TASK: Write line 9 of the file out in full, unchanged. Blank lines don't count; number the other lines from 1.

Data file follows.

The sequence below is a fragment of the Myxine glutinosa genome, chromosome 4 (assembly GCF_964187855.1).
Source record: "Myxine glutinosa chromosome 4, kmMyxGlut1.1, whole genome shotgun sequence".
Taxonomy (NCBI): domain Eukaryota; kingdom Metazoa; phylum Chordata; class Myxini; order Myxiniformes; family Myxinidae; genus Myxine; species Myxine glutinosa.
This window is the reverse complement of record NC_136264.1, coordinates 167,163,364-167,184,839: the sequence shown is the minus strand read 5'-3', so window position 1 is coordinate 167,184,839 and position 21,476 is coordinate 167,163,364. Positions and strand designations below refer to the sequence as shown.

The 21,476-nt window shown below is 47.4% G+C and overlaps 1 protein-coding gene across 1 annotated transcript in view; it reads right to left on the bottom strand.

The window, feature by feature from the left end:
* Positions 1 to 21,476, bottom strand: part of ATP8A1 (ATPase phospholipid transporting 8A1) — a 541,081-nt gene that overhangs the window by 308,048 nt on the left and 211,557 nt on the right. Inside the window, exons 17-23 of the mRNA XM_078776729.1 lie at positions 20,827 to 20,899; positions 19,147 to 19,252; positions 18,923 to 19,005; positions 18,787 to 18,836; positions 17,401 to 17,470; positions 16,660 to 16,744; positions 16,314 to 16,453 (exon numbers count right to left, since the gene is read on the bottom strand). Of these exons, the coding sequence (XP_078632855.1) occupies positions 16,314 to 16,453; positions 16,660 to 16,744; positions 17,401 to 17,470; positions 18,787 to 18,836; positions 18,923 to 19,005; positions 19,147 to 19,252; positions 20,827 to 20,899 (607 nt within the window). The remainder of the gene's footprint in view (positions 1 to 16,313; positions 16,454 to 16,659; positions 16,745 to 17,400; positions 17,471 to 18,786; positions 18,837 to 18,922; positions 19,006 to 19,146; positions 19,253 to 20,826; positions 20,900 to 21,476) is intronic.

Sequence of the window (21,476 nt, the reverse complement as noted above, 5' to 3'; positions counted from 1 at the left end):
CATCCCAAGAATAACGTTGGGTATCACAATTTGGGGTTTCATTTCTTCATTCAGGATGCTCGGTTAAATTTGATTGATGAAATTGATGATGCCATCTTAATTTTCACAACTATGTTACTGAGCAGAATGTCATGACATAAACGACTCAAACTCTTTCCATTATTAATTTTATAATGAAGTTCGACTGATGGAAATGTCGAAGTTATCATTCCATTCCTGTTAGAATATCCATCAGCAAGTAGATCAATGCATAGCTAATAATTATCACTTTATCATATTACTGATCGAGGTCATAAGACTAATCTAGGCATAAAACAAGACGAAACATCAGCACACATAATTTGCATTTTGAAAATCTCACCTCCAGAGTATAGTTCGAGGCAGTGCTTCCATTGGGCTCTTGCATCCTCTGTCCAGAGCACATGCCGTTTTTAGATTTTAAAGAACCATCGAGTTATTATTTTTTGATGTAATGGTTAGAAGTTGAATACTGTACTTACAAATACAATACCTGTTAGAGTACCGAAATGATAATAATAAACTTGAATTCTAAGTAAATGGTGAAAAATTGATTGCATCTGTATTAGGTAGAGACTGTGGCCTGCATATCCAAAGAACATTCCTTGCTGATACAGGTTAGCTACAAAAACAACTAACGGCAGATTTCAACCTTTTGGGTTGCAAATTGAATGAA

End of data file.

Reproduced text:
CATCCCAAGAATAACGTTGGGTATCACAATTTGGGGTTTCATTTCTTCATTCAGGATGCTCGGTTAAATTTGATTGATGAAATTGATGATGCCATCTTAATTTTCACAACTATGTTACTGAGCAGAATGTCATGACATAAACGACTCAAACTCTTTCCATTATTAATTTTATAATGAAGTTCGACTGATGGAAATGTCGAAGTTATCATTCCATTCCTGTTAGAATATCCATCAGCAAGTAGATCAATGCATAGCTAATAATTATCACTTTATCATATTACTGATCGAGGTCATAAGACTAATCTAGGCATAAAACAAGACGAAACATCAGCACACATAATTTGCATTTTGAAAATCTCACCTCCAGAGTATAGTTCGAGGCAGTGCTTCCATTGGGCTCTTGCATCCTCTGTCCAGAGCACATGCCGTTTTTAGATTTTAAAGAACCATCGAGTTATTATTTTTTGATGTAATGGTTAGAAGTTGAATACTGTACTTACAAATACAATACCTGTTAGAGTACCGAAATGATAATAATAAACTTGAATTCTAAGTAAATGGTGAAAAATTGATTGCATCTGTATTAGGTAGAGACTGTGGCCTGCATATCCAAAGAACATTCCTTGCTGATACAGGTTAGCTACAAAAACAACTAACGGCAGATTTCAACCTTTTGGGTTGCAAATTGAATGAA